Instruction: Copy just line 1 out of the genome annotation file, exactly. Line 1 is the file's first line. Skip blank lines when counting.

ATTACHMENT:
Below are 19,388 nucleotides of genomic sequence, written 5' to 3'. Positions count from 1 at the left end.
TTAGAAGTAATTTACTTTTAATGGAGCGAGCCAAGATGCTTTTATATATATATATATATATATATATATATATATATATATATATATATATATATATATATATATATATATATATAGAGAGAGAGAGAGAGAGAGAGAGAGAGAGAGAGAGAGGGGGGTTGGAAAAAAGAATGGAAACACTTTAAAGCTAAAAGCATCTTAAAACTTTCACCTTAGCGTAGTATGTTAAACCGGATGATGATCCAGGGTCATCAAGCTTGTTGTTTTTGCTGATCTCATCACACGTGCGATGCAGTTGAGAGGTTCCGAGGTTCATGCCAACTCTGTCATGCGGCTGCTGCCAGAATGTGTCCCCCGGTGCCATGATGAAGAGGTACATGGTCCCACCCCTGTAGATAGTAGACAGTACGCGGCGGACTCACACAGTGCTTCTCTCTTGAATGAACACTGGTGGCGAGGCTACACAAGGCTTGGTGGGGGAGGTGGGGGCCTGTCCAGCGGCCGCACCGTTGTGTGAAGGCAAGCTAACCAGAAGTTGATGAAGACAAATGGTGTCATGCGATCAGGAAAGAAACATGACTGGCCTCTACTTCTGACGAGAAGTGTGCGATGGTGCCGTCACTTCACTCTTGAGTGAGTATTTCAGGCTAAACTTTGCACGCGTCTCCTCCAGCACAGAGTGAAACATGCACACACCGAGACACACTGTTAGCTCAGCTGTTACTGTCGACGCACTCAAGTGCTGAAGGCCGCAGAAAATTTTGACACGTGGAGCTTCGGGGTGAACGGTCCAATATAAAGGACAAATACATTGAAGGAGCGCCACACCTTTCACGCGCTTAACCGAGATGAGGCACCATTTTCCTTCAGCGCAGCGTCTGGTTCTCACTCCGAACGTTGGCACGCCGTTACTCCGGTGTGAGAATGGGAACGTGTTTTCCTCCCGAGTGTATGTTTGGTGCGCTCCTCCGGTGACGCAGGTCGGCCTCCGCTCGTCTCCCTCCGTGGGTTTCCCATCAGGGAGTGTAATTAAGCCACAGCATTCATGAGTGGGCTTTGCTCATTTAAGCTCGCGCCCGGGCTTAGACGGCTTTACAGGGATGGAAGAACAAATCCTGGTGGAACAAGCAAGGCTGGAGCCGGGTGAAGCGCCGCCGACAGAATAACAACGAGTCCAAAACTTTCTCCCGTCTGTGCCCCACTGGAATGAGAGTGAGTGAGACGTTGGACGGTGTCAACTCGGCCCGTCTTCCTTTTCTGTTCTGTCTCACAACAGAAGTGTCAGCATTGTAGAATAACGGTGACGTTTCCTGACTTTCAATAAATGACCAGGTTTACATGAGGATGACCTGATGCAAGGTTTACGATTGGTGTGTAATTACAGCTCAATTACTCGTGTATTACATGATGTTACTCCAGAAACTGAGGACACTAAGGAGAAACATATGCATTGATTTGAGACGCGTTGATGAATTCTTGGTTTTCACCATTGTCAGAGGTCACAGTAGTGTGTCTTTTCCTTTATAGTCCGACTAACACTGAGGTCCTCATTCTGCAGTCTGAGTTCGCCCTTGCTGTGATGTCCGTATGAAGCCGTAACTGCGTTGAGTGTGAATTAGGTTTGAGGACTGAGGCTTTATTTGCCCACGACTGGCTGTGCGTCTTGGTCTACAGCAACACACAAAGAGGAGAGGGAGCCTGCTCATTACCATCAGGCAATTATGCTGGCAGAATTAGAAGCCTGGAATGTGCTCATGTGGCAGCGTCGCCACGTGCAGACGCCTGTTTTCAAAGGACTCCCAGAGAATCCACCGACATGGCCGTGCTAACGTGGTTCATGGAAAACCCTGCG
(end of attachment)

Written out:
Below are 19,388 nucleotides of genomic sequence, written 5' to 3'. Positions count from 1 at the left end.